Q. My crepe myrtle looks like it didn’t survive last winter very well. Very little flowering this year and some of the branches look dead. I see others in our area look just as bad. I live close to Academy and Tramway. Any info you could provide would help. Thanks. – R.D., Albuquerque
A. I think that your crepe myrtle, and lots of others in town, suffered from that wicked cold snap we dealt with in late October of 2020.
We seem to forget what happened in the area weather-wise fairly rapidly, and have a hard time comprehending that the weather that happened so long ago would be the cause of troubles we’re noticing now.
The early cold snap could be the root cause of the trouble. I have suggested in earlier writings that it was the temperatures that made lots of rosemary plants in our area suffer similarly and received feedback in total agreement.
I would suggest lopping and pruning away the “dead” portions of the plant.
Using a sharp, clean pair of hand pruners, start snipping away at the branches. Cut back every 6 to 8 inches, starting at the tip until you get to what’s called green wood. You’ll be able to feel the difference through the pruners. The “dead” wood will feel snappy-dry, whereas the green wood will feel smoother and more easily sliced through with the pruners.
Now if the branches are thick and too difficult to cut with the hand pruners, use a stout pair of loppers to cut and remove those branches or limbs.
Once you’ve cut out all the dead, the crepe myrtle could look rather funky, but so be it. Your only other choice would be to remove the whole plant and start anew. Eventually, with care and hopefully little brutal weather, the crepe could recoup.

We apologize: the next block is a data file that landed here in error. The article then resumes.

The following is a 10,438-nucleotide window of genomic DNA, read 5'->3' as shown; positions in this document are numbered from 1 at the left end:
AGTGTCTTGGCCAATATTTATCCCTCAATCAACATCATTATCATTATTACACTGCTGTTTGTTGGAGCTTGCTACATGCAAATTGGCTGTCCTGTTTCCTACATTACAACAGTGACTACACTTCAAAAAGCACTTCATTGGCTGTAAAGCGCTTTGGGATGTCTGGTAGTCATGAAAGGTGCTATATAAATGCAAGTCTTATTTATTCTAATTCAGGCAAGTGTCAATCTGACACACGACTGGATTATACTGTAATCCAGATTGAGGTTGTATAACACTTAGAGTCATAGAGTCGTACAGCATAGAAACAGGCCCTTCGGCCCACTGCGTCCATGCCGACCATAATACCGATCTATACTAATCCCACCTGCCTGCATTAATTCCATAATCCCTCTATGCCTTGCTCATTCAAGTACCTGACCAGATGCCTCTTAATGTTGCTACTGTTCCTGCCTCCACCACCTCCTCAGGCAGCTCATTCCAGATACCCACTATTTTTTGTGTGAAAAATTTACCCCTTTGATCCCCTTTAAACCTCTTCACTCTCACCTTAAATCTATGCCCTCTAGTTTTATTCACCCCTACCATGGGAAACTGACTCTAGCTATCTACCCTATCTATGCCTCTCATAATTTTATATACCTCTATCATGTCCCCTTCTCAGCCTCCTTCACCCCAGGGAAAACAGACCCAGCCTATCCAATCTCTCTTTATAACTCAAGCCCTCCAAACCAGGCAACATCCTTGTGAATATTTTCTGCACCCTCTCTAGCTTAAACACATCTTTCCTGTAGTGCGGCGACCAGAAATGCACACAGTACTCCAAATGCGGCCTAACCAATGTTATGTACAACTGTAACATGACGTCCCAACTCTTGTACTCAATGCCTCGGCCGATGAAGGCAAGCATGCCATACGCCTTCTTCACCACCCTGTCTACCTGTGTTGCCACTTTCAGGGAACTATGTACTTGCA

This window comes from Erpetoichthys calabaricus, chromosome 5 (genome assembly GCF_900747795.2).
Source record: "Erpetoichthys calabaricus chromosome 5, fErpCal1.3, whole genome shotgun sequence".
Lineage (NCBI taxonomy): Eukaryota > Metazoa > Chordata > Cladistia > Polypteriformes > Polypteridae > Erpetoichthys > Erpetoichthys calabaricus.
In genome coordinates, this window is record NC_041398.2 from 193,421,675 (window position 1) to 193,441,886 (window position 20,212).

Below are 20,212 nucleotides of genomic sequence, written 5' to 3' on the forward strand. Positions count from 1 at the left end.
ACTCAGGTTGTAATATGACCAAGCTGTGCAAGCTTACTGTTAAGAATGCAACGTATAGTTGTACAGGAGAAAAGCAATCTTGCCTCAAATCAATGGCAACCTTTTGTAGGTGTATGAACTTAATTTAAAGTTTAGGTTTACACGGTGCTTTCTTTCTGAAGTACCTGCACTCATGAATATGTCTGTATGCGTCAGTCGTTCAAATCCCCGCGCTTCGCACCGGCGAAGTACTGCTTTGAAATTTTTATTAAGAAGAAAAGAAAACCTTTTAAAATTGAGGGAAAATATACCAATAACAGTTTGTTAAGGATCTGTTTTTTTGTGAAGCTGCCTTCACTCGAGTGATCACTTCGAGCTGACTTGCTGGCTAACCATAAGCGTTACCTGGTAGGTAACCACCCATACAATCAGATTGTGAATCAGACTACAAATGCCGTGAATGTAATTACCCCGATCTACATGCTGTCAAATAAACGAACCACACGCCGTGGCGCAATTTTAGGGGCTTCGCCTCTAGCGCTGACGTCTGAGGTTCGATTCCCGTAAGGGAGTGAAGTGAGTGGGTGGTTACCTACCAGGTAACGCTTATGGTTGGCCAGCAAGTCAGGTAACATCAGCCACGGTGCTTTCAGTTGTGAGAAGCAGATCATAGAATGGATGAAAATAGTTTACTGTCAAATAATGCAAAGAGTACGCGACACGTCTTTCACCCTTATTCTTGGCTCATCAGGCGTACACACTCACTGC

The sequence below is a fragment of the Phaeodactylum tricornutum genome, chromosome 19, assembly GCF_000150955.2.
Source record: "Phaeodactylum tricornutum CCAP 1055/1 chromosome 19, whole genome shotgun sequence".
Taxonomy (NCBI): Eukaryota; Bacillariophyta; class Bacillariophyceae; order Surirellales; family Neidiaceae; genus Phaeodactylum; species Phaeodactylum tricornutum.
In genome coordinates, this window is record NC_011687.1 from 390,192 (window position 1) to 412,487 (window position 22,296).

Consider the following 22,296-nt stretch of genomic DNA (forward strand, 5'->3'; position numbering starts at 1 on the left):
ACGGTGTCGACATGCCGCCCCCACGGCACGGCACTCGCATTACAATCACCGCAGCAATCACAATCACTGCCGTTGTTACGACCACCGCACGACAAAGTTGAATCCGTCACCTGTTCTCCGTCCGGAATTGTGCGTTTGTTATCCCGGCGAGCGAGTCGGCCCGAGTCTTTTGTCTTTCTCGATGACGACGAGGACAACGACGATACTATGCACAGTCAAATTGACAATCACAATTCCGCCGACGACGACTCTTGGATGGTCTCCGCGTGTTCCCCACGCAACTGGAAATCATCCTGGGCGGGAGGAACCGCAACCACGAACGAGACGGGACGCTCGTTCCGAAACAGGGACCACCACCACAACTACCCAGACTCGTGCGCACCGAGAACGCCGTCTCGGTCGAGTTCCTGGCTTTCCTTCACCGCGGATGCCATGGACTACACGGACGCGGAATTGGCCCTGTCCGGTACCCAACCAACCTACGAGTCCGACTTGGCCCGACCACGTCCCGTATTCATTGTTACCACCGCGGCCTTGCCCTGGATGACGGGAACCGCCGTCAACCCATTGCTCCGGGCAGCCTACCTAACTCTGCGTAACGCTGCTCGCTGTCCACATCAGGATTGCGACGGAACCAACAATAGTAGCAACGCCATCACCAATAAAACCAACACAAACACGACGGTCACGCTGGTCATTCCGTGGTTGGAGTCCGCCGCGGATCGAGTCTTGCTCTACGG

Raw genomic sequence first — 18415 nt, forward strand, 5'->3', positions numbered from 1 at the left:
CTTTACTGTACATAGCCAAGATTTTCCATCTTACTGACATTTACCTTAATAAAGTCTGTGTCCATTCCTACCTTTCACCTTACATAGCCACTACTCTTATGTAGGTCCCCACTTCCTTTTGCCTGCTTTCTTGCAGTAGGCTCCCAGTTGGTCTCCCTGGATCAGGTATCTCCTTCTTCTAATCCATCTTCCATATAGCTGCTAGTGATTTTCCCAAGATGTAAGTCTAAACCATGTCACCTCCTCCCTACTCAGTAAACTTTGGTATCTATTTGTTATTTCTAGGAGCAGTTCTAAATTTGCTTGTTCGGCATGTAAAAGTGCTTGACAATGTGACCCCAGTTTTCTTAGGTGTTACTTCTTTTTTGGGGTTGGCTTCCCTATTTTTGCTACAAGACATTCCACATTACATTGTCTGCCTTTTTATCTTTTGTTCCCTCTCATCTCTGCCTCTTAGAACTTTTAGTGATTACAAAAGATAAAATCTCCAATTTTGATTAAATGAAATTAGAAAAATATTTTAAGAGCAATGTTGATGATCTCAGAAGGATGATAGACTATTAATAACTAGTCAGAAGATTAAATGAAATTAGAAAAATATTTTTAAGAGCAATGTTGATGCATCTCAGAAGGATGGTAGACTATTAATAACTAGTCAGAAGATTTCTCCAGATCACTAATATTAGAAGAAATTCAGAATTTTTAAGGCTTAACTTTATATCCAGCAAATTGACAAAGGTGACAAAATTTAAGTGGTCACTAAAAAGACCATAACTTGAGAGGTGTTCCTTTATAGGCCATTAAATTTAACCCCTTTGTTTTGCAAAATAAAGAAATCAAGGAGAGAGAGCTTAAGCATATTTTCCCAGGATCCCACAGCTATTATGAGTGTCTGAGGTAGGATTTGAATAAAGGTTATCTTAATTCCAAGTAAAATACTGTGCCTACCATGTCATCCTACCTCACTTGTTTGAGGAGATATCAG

If you haven’t already this year, consider an application of fertilization, using the manufacturer’s suggested rates, to give the plant a boost. Remember to water first and then fertilize. It’s also recommended to offer an application of iron as a sort of added supplement to the fertilizer’s “balanced diet.” I’ll just caution you to remember to not fertilize after the end of August.
I had been taught that crepe myrtles were considered just marginal zone-wise here even though my bible suggests them to be a good choice for this zone. I think that a lot of their survival rates depends on where in the landscaping they are placed.
Planted out in the open in places where they get no protection, they can sometimes suffer from the cold. Planted a bit more “tucked-up” it seems they are more able to handle more weather.
Also, if the plantings are dry (the roots), when we do get wicked cold really quickly, that’s when so much of the damage is done.
It’s up to you to become a weather watcher, and if you see that it’s going to get really cold, really quickly, then the best protection you can offer is a good watering. Ice will insulate the root mass, whereas dry soil offers absolutely no protection at all.
And without a healthy root mass you’ll have an unhealthy above ground growth, period.
I don’t know if your crepe myrtles had to deal with that early cold snap “dry,” but that would go a long way in explaining why they look the way they do now.
For the time being, cut out the dead and see if you can deal with their look, offer a fertilization and water periodically the rest of this growing season, watering slowly and deeply when you do water. Considered “drought-resistant” (I despise that term), water offered on a scheduled time frame will be best for them.
Good luck getting the your crepe back in shape.
Happy Diggin’ In!
Tracey Fitzgibbon is a certified nurseryman. Send garden-related questions to Digging In, Albuquerque Journal, 7777 Jefferson NE, Albuquerque, NM 87109, or to email@example.com.